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Back Kitchen. Pen felt that his story was a failure; his voice sank and dwindled away dismally at the end of it—flickered, and went out; and it was all dark again. You could hear the ticket-porter, who lolls about Shepherd's Inn, as he passed on the flags under the archway: the clink of his boot-heels was noted by everybody. “You were coming to see me, sir,” Mr. Bows said. “Won't you have the kindness to walk up to my chambers with me? You do them a great honor, I am sure. They are rather high up; but—” “Oh! I live in a garret myself, and Shepherd's Inn is twice as cheerful as Lamb Court,” Mr. Pendennis broke in. “I knew that you had third-floor apartments,” Mr. Bows said; “and was going to say—you will please not take my remark as discourteous—that the air up three pair of stairs is wholesomer for gentlemen than the air of a porter's lodge.” “Sir l’” said Pen, whose candle flamed up again in his wrath, and who was disposed to be as quarrelsome as men are when they are in the wrong. “Will you permit me to choose my society without —” “You were so polite as to say that you were about to honor my 'umble domicile with a visit,” Mr. Bows said with his sad voice. “Shall I show you the way? Mr. Pendennis and I are old friends, Mrs. Bolton — very old acquaintances; and at the earliest dawn of his life we crossed each other.” The old man pointed towards the door with a trembling finger, and a hat in the other hand, and in an attitude slightly theatrical; so were his words when he spoke somewhat artificial, and chosen from the vocabulary which he had heard all his life from the painted lips of the orators before the stage-lamps. But he was not acting or masquerading, as Pen knew very well, though he was disposed to pooh-pooh the old fellow's melodramatic airs. “Come along, sir.” he said, “as you are so very pressing. Mrs. Bolton, I wish you a good day. Good-by, Miss Fanny; I shall always think of our night at Vauxhall with pleasure; and be sure I will remember the theatre-tickets.” And he took her hand, pressed it, was pressed by it, and was gone. “What a nice young man, to be sure!” cried Mrs. Bolton. “D'you think so, Ma?” said Fanny. “I was a-thinkin’ who he was like. When I was at the Wells with Mrs. Serle,” Mrs. Bolton continued, looking through the window-curtain after Pen, as he went up the court with Bows, “there was a young gentleman from the City, that used to come in a tilbry, in a white 'at, the very image of him, only his whiskers was black, and Mr. P.'s is red.” “Law, Mal they are a most beautiful hawburn,” Fanny said. “He used to come for Emly Budd, who danced Columbine in ‘Arleykin Ornpipe, or the Battle of Navarino,” when Miss De la Bosky was took ill—a pretty dancer, and a fine stage figure of a woman — and he was a great sugar-baker in the City, with a country'ouse at Omerton; and he used to drive her in the tilbry down Goswell Street Road; and one day they drove and was married at St. Bartholomew's Church, Smithfield, where they 'ad their bands read quite private; and she now keeps her carriage, and I sor her name in the paper as patroness of the Manshing House Ball for the Washy women's Asylum. And look at Lady Mirabel — Capting Costigan's daughter—she was profeshnl, as all very well know.” Thus, and more to this purpose, Mrs. Bolton spoke, now peeping through the windowcurtain, now cleaning the mugs and plates, and consigning them to their place in the corner cupboard; and finishing her speech as she and Fanny shook out and folded up the dinner-cloth between them, and restored it to its drawer in the table. Although Costigan had once before been made pretty accurately to understand what Pen's pecuniary means and expectations were, I suppose Cos had forgotten the information acquired at Chatteris years ago, or had been induced by his natural enthusiasm to exaggerate his friend's income. He had described Fairoaks Park in the most glowing terms to Mrs. Bolton, on the preceding evening, as he was walking about with her during Pen's little escapade with Fanny, had dilated upon the enormous wealth of Pen's famous uncle, the Major, and shown an intimate acquaintance with Arthur's funded and landed property. Very likely Mrs. Bolton, in her wisdom, had speculated upon these matters during the night; and had had visions of Fanny driving in her carriage, like Mrs. Bolton's old comrade, the dancer of Sadler's Wells. In the last operation of table-cloth folding, these two foolish women, of necessity, came close together; and as Fanny took the cloth and gave it the last fold, her mother put her finger under the young girl's chin, and kissed her. Again the red signal flew out, and fluttered on Fanny's cheek. What did it mean? It was not alarm this time. It was pleasure which caused the poor little Fanny to blush so. Poor little Fanny' What! is love sin, that it is so pleasant at the beginning and so bitter at the end ? After the embrace, Mrs. Bolton thought proper to say that she was a-going out upon business, and that Fanny must keep the lodge; which Fanny, after a very faint objection indeed, consented to do. So Mrs. Bolton took her bonnet and market-basket, and departed; and the instant she was gone, Fanny went and sat by the window which commanded Bows's door, and never once took her eyes away from that quarter of Shepherd's Inn. Betsy-Jane and Ameliar-Ann were buzzing in one corner of the place, and making believe to read out of a picture-book, which one of them held topsy-turvy. It was a grave and dreadful tract, of Mr. Bolton's collection. Fanny did not hear her sisters prattling over it. She noticed nothing but Bows's door. At last she gave a little shake, and her eyes lighted up. He had come out. He would pass the door again. But her poor little countenance fell in an instant more. Pendennis, indeed, came out; but Bows followed after him. They passed under the archway together. He only took off his hat, and bowed as he looked in. He did not stop to speak. In three or four minutes—Fanny did not know how long, but she looked furiously at him when he came into the lodge–Bows returned alone, and entered into the porter's room. “Where's your ma, dear?” he said to Fanny. “I don't know,” Fanny said, with an angry toss. “I don't follow ma's steps wherever she goes, I suppose, Mr. Bows.” “Am I my mother's keeper ?” Bows said, with his usual melancholy bitterness. “Come here, Betsy-Jane and Ameliar-Ann; I’ve brought a cake for the one who can read her letters best, and a cake for the other who can read them the next best.” When the young ladies had undergone the examination through which Bows put them, they were rewarded with their gingerbread medals, and went off to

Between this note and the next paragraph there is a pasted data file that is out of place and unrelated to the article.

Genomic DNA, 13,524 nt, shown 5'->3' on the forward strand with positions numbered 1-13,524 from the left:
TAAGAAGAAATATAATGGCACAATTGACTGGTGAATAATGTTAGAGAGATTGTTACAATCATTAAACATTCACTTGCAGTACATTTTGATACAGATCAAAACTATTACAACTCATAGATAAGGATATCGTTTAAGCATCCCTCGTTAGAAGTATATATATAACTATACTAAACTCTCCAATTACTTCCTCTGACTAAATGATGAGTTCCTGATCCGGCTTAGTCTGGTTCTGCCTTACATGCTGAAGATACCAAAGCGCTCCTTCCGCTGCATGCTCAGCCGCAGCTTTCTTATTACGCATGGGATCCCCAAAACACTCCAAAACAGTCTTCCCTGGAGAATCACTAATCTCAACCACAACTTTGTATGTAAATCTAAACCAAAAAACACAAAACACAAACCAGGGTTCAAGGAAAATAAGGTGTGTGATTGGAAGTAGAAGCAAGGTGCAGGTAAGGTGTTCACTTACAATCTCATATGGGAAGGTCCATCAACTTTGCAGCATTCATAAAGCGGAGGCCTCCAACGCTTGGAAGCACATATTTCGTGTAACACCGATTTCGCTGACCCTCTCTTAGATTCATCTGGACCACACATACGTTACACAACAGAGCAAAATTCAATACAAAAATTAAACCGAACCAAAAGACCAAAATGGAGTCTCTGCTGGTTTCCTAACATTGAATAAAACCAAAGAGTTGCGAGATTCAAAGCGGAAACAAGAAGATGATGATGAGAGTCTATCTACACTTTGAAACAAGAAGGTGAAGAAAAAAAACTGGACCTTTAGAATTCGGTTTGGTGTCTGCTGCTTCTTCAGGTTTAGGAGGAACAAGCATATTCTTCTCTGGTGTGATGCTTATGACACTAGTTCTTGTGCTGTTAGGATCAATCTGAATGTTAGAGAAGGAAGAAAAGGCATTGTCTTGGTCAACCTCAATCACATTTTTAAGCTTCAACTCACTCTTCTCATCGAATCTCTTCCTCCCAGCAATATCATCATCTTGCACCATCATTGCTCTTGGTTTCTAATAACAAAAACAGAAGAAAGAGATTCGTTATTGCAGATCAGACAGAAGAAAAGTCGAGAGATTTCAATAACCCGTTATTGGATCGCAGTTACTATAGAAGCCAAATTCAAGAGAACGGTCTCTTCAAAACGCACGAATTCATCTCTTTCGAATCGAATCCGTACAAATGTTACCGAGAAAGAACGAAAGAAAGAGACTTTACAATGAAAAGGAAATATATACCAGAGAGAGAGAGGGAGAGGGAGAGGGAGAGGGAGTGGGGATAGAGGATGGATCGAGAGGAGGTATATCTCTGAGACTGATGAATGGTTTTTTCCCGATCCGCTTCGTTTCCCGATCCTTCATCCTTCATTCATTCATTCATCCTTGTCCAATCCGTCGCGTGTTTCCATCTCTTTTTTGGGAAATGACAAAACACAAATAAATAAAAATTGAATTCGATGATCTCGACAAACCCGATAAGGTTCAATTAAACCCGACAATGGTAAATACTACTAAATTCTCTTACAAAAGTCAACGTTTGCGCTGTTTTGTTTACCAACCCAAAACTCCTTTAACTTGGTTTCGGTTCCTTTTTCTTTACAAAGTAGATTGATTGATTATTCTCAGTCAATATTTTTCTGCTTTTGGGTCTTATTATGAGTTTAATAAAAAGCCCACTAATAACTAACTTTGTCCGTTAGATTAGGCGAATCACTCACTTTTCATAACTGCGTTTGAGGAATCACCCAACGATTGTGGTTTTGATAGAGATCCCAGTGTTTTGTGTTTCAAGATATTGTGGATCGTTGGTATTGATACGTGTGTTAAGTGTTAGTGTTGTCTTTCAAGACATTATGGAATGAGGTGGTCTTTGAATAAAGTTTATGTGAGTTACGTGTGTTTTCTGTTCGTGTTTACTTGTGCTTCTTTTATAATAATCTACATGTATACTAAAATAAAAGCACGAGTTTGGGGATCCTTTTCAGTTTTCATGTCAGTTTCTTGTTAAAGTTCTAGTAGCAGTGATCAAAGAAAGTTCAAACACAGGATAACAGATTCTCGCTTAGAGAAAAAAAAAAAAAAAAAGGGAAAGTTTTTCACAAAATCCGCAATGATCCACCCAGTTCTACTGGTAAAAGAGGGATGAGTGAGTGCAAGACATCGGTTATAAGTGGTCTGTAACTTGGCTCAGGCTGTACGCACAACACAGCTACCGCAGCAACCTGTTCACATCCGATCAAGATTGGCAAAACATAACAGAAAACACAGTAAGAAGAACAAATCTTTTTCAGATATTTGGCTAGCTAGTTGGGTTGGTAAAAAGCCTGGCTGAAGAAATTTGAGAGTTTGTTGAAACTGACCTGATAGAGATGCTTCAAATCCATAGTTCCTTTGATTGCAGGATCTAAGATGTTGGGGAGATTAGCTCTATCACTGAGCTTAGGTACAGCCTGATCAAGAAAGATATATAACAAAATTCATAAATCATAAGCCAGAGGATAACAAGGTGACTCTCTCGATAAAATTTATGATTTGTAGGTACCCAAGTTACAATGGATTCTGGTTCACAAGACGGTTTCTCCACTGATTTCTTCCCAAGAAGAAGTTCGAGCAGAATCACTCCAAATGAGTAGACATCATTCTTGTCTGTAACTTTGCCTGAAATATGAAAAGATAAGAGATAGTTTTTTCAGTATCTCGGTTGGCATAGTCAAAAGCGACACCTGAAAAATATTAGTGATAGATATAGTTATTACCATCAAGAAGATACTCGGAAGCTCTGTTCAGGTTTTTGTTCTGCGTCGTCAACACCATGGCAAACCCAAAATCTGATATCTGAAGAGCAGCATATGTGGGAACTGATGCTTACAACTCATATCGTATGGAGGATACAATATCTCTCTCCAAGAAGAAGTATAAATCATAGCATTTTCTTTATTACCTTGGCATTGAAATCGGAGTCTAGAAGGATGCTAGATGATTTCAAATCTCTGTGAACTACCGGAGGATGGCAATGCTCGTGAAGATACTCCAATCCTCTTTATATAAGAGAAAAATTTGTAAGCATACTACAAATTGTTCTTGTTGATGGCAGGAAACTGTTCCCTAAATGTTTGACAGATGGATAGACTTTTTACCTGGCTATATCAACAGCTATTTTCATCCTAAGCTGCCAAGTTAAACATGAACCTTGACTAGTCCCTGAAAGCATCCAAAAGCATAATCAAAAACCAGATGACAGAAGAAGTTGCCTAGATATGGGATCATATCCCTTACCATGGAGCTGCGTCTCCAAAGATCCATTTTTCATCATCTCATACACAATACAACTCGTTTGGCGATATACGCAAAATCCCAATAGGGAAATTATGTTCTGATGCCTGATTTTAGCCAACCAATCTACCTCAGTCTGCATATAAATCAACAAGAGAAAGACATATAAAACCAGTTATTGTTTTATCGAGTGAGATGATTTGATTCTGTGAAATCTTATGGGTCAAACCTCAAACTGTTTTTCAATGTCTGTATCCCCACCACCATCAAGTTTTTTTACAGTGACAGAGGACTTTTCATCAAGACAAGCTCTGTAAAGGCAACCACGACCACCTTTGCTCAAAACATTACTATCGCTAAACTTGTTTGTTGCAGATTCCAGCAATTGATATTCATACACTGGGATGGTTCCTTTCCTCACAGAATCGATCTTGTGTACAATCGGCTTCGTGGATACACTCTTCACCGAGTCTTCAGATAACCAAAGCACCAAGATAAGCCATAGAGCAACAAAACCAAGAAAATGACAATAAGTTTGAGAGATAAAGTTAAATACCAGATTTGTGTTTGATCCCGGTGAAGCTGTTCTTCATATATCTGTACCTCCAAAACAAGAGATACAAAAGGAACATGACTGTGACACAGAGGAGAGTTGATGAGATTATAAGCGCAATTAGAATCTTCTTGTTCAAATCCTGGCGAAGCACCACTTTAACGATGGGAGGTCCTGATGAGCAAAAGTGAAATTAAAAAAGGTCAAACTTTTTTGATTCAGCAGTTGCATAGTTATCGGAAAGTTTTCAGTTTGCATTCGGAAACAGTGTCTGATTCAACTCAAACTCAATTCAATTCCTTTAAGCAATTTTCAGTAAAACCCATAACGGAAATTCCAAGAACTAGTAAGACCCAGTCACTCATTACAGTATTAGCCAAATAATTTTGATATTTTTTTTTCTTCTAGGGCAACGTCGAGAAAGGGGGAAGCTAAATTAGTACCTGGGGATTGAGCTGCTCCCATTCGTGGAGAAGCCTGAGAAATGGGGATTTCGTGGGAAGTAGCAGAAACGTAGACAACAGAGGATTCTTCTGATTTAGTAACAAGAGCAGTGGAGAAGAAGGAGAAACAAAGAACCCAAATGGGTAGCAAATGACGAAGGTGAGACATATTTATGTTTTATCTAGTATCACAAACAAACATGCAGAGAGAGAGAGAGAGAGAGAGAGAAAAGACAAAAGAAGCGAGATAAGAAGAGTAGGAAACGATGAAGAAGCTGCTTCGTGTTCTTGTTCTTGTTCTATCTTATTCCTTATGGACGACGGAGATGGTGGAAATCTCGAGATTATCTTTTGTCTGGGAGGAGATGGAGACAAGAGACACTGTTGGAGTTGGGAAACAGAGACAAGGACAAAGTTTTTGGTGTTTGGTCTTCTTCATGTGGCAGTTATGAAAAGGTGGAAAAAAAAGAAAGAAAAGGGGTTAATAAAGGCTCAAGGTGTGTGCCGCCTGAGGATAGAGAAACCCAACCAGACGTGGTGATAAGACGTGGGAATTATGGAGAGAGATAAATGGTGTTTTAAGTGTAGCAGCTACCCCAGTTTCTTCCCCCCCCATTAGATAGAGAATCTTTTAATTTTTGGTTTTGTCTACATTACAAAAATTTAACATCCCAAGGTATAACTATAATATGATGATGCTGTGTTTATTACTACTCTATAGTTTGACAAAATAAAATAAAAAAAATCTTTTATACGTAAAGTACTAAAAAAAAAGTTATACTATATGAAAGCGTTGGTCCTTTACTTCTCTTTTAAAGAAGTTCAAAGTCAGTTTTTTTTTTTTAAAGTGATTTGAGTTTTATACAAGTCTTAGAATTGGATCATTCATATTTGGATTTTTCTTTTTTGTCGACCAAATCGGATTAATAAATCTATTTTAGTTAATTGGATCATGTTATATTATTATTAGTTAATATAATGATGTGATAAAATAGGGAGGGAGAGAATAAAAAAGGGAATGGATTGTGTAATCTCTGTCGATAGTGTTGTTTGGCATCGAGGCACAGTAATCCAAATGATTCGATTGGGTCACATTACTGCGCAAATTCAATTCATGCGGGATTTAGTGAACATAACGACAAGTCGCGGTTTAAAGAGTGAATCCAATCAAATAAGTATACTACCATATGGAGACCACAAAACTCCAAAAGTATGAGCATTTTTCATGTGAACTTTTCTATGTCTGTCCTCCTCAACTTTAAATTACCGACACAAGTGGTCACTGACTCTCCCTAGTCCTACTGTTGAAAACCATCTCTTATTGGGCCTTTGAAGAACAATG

vol. x. — 23